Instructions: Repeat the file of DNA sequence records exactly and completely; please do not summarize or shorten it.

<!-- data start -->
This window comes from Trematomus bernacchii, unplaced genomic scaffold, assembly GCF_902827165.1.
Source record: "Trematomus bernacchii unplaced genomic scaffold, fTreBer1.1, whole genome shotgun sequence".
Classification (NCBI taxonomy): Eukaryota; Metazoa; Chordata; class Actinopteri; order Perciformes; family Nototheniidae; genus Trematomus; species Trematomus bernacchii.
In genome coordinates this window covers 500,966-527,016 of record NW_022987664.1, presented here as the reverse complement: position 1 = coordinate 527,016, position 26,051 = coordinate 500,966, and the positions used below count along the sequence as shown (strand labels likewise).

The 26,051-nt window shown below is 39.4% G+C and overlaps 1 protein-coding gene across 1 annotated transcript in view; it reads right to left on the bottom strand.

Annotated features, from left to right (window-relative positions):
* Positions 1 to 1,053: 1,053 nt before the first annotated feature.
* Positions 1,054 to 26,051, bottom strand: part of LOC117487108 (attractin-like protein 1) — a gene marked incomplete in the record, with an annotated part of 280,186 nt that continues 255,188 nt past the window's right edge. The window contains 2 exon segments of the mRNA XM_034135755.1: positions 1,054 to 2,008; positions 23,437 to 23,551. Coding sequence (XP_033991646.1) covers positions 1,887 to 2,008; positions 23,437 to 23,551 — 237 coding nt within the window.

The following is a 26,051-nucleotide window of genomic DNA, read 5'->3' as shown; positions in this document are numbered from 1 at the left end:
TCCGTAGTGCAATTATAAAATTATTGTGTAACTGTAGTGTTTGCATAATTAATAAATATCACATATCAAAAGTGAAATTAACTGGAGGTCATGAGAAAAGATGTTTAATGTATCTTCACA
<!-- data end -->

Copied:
This window comes from Trematomus bernacchii, unplaced genomic scaffold, assembly GCF_902827165.1.
Source record: "Trematomus bernacchii unplaced genomic scaffold, fTreBer1.1, whole genome shotgun sequence".
Classification (NCBI taxonomy): Eukaryota; Metazoa; Chordata; class Actinopteri; order Perciformes; family Nototheniidae; genus Trematomus; species Trematomus bernacchii.
In genome coordinates this window covers 500,966-527,016 of record NW_022987664.1, presented here as the reverse complement: position 1 = coordinate 527,016, position 26,051 = coordinate 500,966, and the positions used below count along the sequence as shown (strand labels likewise).

The 26,051-nt window shown below is 39.4% G+C and overlaps 1 protein-coding gene across 1 annotated transcript in view; it reads right to left on the bottom strand.

Annotated features, from left to right (window-relative positions):
* Positions 1 to 1,053: 1,053 nt before the first annotated feature.
* Positions 1,054 to 26,051, bottom strand: part of LOC117487108 (attractin-like protein 1) — a gene marked incomplete in the record, with an annotated part of 280,186 nt that continues 255,188 nt past the window's right edge. The window contains 2 exon segments of the mRNA XM_034135755.1: positions 1,054 to 2,008; positions 23,437 to 23,551. Coding sequence (XP_033991646.1) covers positions 1,887 to 2,008; positions 23,437 to 23,551 — 237 coding nt within the window.

The following is a 26,051-nucleotide window of genomic DNA, read 5'->3' as shown; positions in this document are numbered from 1 at the left end:
TCCGTAGTGCAATTATAAAATTATTGTGTAACTGTAGTGTTTGCATAATTAATAAATATCACATATCAAAAGTGAAATTAACTGGAGGTCATGAGAAAAGATGTTTAATGTATCTTCACA